Fw: [quickphilosophy] 1.21 Continued

  • From: wittrsl@xxxxxxxxxxxxx
  • To: wittrsl@xxxxxxxxxxxxx
  • Date: Wed, 21 Jul 2010 08:54:03 -0700 (PDT)

Dr. Sean Wilson, Esq.
Assistant Professor
Wright State University
Personal Website: http://seanwilson.org
SSRN papers: http://ssrn.com/author=596860
New Discussion Groups! http://ludwig.squarespace.com/discussionfora/

----- Forwarded Message ----
From: Martin N Brampton <martin.lists@xxxxxxxxxxxxxxxxxx>
To: quickphilosophy@xxxxxxxxxxxxxxx
Sent: Tue, July 20, 2010 11:39:58 PM
Subject: Re: [quickphilosophy] 1.21 Continued

How are we able to have a distinction or any kind of relationship 
between "the constituents of thought" and "objects in the world" without 
reference to the questions that are raised about realism and idealism?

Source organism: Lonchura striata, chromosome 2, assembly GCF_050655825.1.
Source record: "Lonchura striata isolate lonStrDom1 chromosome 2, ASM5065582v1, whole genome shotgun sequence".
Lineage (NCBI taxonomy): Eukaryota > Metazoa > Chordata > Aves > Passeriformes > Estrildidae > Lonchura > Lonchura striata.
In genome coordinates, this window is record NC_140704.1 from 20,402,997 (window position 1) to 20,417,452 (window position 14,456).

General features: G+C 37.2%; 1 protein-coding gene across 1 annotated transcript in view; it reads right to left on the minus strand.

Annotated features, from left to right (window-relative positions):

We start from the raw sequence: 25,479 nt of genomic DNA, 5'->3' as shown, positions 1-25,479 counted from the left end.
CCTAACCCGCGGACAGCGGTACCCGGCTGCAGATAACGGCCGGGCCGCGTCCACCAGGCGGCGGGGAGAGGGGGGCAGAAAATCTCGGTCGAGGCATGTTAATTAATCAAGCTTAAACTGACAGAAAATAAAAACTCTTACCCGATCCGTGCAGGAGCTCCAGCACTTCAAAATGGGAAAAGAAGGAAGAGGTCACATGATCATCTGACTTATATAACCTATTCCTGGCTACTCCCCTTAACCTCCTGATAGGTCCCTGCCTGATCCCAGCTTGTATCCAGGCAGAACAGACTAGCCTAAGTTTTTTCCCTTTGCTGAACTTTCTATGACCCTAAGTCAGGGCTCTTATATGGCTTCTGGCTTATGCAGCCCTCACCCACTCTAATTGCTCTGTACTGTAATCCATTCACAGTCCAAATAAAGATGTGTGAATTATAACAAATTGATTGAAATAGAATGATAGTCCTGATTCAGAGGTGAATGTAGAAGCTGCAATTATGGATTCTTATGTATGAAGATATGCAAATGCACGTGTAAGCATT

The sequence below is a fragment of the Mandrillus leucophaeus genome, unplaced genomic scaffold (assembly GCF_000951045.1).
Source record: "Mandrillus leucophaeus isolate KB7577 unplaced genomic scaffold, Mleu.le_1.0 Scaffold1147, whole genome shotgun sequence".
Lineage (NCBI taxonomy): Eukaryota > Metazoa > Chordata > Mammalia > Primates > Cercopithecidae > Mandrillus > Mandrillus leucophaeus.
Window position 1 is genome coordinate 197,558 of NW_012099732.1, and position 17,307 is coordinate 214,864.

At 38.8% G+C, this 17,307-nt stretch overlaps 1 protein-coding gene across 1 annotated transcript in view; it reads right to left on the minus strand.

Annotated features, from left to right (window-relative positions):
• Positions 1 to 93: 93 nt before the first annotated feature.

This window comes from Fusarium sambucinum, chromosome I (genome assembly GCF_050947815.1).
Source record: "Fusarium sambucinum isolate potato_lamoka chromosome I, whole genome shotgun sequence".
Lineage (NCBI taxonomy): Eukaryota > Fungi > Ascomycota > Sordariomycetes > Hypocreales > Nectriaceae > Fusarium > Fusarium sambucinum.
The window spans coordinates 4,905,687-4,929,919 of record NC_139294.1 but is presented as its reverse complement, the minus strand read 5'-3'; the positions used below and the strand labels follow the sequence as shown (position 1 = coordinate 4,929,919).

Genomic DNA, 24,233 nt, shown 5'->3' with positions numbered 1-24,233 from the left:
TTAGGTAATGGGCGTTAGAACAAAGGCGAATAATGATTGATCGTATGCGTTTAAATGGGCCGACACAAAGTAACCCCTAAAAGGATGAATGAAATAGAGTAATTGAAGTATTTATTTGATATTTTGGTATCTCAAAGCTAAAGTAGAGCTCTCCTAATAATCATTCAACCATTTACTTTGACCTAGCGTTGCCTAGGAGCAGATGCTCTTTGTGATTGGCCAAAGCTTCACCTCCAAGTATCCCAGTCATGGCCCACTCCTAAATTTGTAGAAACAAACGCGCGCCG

Is such a distinction possible?

I've heard more convincing arguments than "because they must".

On 21/07/2010 00:01, walto wrote:
> 1.21 Each can be the case or not be the case and all else stay the same.
> 6. In his correspondence with Russell, W says that though he may not
> know WHAT the constituents of thought are or HOW they correspond with
> objects in the world, he knows THAT they do have constituents that
> correspond to the objects occurring in facts. Why? Because they MUST.
> [Ansc. at 28]

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